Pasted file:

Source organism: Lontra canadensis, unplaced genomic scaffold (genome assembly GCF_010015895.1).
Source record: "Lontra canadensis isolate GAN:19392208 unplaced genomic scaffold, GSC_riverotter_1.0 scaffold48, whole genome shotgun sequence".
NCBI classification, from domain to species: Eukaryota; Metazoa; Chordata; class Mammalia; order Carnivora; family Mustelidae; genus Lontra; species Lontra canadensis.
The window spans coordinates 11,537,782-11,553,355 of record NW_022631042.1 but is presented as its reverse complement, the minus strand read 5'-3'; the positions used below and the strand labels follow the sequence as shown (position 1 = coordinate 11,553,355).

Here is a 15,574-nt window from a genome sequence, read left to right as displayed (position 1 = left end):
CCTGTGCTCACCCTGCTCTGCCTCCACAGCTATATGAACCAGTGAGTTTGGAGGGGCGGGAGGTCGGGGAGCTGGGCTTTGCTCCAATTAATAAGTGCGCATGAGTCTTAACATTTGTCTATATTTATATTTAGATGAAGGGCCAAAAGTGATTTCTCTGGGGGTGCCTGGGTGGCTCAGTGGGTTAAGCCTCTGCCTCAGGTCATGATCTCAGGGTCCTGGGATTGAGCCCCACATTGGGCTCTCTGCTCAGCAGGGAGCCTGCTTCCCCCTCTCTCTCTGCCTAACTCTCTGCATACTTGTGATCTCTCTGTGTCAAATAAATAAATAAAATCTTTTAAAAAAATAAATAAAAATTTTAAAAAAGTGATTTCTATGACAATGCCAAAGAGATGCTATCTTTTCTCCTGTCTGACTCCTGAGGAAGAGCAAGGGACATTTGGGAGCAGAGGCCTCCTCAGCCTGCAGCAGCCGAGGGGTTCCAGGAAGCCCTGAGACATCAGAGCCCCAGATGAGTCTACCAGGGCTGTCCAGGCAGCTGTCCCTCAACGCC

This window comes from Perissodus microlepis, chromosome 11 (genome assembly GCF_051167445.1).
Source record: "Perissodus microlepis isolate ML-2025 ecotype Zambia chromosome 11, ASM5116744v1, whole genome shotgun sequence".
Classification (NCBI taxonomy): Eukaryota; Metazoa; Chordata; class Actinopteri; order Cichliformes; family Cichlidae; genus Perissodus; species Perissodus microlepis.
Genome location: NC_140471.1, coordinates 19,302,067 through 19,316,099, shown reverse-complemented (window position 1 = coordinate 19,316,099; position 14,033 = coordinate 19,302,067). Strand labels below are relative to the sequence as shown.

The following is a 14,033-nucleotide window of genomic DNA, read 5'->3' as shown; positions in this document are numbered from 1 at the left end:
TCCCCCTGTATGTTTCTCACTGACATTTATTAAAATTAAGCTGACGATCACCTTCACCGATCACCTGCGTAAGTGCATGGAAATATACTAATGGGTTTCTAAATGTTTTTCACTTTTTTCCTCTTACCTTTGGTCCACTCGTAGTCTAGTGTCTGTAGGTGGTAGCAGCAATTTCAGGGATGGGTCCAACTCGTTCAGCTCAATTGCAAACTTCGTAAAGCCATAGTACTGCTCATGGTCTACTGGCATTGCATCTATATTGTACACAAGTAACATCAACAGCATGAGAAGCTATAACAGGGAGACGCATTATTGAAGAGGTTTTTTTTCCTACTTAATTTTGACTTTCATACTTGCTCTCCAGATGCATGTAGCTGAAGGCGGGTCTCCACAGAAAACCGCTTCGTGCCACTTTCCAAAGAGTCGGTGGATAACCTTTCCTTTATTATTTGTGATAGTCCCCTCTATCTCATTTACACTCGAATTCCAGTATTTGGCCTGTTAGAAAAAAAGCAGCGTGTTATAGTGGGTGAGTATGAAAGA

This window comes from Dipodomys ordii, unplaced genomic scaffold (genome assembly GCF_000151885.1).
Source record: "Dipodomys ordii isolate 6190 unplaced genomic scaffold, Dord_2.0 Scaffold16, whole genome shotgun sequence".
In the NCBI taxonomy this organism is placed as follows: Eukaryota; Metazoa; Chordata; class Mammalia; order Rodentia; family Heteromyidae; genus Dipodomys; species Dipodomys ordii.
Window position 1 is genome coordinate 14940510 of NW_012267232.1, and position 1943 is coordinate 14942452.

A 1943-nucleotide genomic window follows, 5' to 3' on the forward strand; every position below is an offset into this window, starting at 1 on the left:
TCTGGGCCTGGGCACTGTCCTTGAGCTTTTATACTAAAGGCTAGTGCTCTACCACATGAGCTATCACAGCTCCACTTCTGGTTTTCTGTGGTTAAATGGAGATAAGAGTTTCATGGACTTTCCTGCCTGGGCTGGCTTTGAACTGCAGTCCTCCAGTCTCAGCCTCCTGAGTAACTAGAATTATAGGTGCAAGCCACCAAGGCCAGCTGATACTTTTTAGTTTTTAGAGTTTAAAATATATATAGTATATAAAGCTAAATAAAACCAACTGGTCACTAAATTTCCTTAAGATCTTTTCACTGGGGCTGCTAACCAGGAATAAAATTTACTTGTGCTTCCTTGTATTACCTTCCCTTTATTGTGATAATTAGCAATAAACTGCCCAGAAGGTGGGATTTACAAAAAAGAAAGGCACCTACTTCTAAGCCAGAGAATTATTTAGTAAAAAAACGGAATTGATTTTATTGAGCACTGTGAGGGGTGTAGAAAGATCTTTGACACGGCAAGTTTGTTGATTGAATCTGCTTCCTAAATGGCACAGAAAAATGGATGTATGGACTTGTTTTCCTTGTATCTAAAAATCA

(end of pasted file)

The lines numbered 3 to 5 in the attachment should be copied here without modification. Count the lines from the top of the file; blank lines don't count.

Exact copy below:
NCBI classification, from domain to species: Eukaryota; Metazoa; Chordata; class Mammalia; order Carnivora; family Mustelidae; genus Lontra; species Lontra canadensis.
The window spans coordinates 11,537,782-11,553,355 of record NW_022631042.1 but is presented as its reverse complement, the minus strand read 5'-3'; the positions used below and the strand labels follow the sequence as shown (position 1 = coordinate 11,553,355).

Here is a 15,574-nt window from a genome sequence, read left to right as displayed (position 1 = left end):